Dai Dai had just whispered that he was hungry to me. Now what was I going to do? I wanted to meet Pastor Steven Chin.. I had three peanut butter and nutella sandwiches in my bag, but I was in a packed auditorium with people that could potentially be allergic to Peanuts. We ended up walking outside to the steps where I put down some extra clothes on the stone steps and fed the kids.
I met up with Noah and Jonah's old swim teacher form the Y who said that he goes to this church whenever he can. Apparently it is full like this every week and that you see a lot of young people coming here. A lot of people may live outside of Chinatown but maybe in their suburb they feel a little isolated because their Church doesn't have a lot of Asians. So they come into Chinatown (Or Newton also has a BCEC satellite) because they feel more comfortable. Also the structure of the Church is different. There is a band playing throughout the whole service, and one of the pastors is very charismatic. Apparently the other, not so much. This Church is packed for the English services and is starting to attract some non Asians as well. Mostly they are the boy friend or girlfriend of a Church member or friend.
The reason why I wanted to do a story about this Church is because I do know a lot of people who have some connection to it. It is "non denominational" which means basically that it is it's own independent Church. In other words if it keeps growing it will be it's own denomination really. I always felt that non denominational was a weird word because it's still Christian. It's not a Jewish or Islamic Church, or a Buddhist Church, or Temple or whatever you want to call it. It just means it's not Catholic or Orthodox or Presbyterian or Lutheran or what have you.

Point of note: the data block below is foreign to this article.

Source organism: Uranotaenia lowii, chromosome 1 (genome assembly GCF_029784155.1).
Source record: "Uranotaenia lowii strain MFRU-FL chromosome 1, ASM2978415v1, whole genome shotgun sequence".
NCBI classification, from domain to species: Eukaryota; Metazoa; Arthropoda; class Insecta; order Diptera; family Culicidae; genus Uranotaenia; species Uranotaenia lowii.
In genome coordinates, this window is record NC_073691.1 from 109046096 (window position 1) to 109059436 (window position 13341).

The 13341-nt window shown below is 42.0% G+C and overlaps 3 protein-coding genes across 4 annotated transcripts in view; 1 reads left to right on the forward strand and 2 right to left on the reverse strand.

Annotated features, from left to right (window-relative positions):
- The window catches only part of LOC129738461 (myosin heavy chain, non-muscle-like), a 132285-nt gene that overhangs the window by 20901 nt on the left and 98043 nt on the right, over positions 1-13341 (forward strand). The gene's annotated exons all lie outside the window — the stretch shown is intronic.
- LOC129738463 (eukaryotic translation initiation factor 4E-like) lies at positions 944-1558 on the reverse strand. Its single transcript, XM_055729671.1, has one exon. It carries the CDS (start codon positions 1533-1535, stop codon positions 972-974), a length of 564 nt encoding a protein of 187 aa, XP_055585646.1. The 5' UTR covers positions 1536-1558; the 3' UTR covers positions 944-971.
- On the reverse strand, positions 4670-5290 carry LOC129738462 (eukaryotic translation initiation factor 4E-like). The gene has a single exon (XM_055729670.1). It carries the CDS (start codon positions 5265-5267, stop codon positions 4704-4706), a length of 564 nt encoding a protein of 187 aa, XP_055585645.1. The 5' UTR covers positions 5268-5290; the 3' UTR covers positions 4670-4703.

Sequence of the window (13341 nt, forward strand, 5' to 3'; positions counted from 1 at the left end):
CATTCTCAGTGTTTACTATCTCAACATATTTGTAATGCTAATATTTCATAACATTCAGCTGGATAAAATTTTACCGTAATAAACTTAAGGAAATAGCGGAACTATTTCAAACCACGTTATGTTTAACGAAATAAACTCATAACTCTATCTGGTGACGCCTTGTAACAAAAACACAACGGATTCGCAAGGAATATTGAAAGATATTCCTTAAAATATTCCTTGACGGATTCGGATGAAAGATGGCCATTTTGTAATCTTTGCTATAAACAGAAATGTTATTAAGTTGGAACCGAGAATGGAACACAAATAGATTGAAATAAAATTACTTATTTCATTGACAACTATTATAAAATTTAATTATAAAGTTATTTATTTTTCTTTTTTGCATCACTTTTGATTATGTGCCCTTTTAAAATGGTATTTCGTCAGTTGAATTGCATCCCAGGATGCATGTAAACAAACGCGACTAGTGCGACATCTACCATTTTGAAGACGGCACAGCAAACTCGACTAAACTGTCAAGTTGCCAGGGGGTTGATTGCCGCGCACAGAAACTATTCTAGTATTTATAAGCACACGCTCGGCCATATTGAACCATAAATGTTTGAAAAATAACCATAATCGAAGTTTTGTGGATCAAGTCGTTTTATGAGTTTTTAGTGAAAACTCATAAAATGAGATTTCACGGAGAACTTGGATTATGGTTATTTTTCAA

But in Chinatown and Newton it has probably the most members out of all the other Churches. St. James (Catholic) does get pretty full for the Mandarin services with newer Fujianese immigrants. But the English services are small. This Church is actually the opposite. The English services are packed (with Asians) and the Chinese service is a little smaller in that it does not fill an entire auditorium. Still a lot of people though. We sat through some of the Chinese service after we finished lunch and the first thing that I liked was I could see the screen and read the Chinese words (or follow along) so basically I could learn some Chinese while doing the Church thing. But eventually, despite it being a more relaxed format, my kids still got bored so we headed out to the playground right after we chipped in our dollar.
I got to Speak to Pastor Steven Chin and he gave me some reasons why he thought they were so successful. To find out read part 3. I will also try to meet up with Pastor Steven Chin tomorrow for a more in depth discussion about Chinatown. He has been here for 40 years so I'm sure he will have a lot to say about some of the changes.